Measuring Long-Short Portfolio Performance

expand icon99risesexpand iconexpand icon14 APR 2022
Measured reward versus risk.
TABLE OF CONTENTS

Measurement Tools

Sharpe Ratio

Treynor Measure

Jensen Measure

Last Word

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Portfolio performance measures are a key factor in the investment decision. Portfolio returns are only part of the story. Without evaluating risk-adjusted returns, an investor cannot possibly see the whole investment picture.

Measurement Tools

There are three sets of performance measurement tools to assist with portfolio evaluations as follows: (i) Sharpe ratio, (ii) Treynor measure, and (iii) Jensen measure.

Sharpe Ratio

The Sharpe ratio was developed by Nobel laureate William F. Sharpe and is defined as the average return earned in excess of the risk-free rate per unit of volatility or total risk. Volatility is a measure of the price fluctuations of an asset or portfolio.

A high Sharpe ratio is good when compared to similar portfolios or funds with lower returns.

This ratio assumes that investment returns are normally distributed, one of the several weaknesses attributed to this measure.

Treynor Measure

Jack L. Treynor suggested that there were really two components of risk (i) one that is produced by fluctuations in the stock market and (ii) the one arising from the gyrations of individual securities.

This measure assumes that the investor already has an adequately diversified portfolio and, therefore, unsystematic risk (diversifiable risk) is ignored.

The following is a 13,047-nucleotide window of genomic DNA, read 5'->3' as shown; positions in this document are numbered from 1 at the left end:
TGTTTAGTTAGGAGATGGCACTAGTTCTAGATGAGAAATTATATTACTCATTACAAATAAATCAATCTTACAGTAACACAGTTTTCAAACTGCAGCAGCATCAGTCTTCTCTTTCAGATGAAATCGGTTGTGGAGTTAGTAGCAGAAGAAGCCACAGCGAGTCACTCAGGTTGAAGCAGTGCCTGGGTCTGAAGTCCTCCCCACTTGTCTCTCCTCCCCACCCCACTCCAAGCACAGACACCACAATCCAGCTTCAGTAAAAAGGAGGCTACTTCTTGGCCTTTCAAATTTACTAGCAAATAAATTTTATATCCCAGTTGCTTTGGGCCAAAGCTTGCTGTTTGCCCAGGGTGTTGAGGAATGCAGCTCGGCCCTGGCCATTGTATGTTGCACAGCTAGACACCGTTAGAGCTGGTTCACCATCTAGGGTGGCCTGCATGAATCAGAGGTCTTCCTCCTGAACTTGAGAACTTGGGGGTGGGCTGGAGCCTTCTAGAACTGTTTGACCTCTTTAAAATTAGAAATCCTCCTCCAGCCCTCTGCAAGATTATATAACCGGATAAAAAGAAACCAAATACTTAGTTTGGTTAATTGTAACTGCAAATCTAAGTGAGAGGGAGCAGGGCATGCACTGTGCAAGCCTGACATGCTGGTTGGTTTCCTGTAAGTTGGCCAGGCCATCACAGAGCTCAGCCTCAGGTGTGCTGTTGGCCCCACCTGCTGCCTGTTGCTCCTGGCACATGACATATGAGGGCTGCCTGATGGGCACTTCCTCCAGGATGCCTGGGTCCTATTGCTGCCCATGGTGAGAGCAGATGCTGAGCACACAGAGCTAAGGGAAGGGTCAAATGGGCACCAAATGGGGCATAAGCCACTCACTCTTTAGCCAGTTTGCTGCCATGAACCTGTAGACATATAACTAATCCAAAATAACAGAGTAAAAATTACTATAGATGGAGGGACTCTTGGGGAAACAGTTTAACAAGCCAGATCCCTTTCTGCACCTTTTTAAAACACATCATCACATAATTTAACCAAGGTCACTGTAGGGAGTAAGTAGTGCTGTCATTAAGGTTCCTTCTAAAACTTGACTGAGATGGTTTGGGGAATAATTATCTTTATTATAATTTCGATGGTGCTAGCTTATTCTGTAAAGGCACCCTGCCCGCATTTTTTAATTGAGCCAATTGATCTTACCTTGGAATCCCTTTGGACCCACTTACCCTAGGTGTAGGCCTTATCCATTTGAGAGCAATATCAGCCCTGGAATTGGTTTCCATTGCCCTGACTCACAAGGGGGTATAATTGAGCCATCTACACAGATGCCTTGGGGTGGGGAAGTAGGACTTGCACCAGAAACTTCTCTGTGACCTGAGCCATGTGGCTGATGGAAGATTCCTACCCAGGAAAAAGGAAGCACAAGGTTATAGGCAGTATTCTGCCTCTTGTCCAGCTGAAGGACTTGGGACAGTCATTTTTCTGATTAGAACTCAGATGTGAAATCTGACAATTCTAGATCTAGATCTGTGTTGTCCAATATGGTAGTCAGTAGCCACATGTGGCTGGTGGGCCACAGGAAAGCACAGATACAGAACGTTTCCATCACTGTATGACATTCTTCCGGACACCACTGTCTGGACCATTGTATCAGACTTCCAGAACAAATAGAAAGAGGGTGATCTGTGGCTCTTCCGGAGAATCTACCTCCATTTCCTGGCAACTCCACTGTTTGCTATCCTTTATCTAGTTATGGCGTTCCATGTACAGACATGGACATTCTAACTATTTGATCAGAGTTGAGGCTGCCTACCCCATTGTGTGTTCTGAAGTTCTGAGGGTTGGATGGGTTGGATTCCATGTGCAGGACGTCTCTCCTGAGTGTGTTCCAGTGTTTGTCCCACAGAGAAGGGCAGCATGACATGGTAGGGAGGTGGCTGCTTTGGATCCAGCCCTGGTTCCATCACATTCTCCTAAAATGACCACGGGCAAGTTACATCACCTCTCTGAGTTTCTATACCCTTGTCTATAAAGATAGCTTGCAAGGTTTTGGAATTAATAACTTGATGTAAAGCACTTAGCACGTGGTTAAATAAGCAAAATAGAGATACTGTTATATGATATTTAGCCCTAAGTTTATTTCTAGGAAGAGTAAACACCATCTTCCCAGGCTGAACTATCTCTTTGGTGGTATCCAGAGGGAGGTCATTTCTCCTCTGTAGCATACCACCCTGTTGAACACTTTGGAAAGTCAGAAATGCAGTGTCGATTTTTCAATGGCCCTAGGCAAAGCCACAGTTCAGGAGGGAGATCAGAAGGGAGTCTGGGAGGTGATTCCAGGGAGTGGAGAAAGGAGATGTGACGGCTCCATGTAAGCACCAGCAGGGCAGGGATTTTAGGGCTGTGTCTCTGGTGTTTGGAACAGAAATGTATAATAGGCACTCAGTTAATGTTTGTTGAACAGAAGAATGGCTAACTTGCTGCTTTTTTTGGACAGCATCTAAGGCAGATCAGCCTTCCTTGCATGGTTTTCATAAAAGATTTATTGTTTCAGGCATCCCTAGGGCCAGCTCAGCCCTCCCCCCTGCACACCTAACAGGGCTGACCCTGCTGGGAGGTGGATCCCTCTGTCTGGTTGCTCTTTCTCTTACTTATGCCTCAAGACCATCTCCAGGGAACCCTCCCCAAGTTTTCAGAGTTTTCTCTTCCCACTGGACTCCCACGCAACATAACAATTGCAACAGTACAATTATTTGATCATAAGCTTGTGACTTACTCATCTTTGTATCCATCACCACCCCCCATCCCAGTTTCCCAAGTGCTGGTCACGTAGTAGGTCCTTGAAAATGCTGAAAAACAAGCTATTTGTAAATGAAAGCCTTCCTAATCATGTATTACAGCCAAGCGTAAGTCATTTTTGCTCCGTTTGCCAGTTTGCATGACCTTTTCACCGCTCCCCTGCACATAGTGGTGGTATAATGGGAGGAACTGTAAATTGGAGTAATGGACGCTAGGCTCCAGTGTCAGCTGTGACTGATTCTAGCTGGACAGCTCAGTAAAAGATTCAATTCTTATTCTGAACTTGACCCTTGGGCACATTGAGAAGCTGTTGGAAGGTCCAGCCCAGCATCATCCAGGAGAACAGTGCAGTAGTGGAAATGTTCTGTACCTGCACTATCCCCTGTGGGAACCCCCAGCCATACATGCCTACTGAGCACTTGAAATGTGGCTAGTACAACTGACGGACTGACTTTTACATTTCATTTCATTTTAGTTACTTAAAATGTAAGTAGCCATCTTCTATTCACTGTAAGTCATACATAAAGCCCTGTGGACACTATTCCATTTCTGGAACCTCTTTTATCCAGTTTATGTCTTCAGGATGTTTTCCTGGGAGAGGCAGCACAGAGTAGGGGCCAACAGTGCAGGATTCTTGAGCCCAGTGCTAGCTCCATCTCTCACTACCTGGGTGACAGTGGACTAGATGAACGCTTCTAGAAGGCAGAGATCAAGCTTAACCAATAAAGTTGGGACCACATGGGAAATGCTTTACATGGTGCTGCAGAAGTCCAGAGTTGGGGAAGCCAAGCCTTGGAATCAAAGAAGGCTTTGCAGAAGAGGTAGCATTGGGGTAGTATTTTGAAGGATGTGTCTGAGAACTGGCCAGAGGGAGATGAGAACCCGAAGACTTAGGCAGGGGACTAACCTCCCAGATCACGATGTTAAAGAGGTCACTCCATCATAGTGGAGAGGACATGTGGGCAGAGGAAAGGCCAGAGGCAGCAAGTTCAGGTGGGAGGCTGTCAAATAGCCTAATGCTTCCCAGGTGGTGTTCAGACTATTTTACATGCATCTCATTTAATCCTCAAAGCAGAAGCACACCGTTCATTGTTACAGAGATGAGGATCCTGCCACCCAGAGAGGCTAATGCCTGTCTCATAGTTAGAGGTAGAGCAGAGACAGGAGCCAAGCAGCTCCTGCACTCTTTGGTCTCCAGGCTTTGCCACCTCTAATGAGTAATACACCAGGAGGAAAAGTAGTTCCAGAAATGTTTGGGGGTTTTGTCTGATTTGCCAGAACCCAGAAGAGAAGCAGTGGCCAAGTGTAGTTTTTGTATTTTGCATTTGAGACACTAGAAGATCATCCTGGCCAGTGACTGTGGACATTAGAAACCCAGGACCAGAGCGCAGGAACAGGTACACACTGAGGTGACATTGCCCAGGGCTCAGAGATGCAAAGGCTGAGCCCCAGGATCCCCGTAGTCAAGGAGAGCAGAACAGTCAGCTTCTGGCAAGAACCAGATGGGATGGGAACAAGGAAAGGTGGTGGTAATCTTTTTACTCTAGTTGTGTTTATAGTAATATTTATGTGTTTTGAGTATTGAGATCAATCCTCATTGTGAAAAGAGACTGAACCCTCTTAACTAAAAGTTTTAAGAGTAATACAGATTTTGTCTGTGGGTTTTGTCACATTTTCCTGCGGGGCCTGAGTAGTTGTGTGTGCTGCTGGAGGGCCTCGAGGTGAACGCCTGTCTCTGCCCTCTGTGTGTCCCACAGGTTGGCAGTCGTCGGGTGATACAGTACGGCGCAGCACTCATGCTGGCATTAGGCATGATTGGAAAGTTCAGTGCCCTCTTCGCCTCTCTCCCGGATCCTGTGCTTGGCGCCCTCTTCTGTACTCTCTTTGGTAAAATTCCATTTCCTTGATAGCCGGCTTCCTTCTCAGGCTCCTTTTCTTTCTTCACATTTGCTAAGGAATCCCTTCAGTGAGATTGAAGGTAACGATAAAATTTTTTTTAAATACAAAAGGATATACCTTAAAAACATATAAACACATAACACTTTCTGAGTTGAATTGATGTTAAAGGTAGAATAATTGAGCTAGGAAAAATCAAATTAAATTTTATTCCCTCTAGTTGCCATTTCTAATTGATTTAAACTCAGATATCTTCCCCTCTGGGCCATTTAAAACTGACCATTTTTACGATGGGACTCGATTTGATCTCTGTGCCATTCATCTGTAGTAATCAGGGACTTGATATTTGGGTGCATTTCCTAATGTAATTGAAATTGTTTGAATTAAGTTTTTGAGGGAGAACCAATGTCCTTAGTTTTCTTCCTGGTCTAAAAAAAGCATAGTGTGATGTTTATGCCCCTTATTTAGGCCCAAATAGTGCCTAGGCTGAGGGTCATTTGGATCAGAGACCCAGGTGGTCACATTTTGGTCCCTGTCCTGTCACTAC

Treynor introduced the concept of the security market line, which defines the relationship between portfolio returns and market rates of returns whereby the slope of the line measures the relative volatility between the portfolio and the market (as represented by beta). The beta coefficient is the volatility measure of a stock portfolio to the market itself. The greater the line's slope, the better the risk-return tradeoff.

Jensen Measure

Named after its creator, Michael C. Jensen, the Jensen measure calculates the excess return that a portfolio generates over its expected return. This measure of return is also known as alpha.

The Jensen ratio measures how much of the portfolio's return is attributable to the manager's ability to deliver above-average returns adjusted for market risk.

The higher the ratio, the better the risk-adjusted returns. A portfolio with a consistently positive excess return will have a positive alpha while a portfolio with a consistently negative excess return will have a negative alpha.

Last Word

Without evaluating risk-adjusted returns, an investor cannot possibly see the whole investment picture, which almost always leads to poor decisions. At 99rises, we measure volatility-adjusted returns using the Sharpe ratio methodology to make sure we don't take rabid risks on our client's capital just to juice up returns.

As fiduciaries and stewards of capital, we like our clients to sleep well at night!

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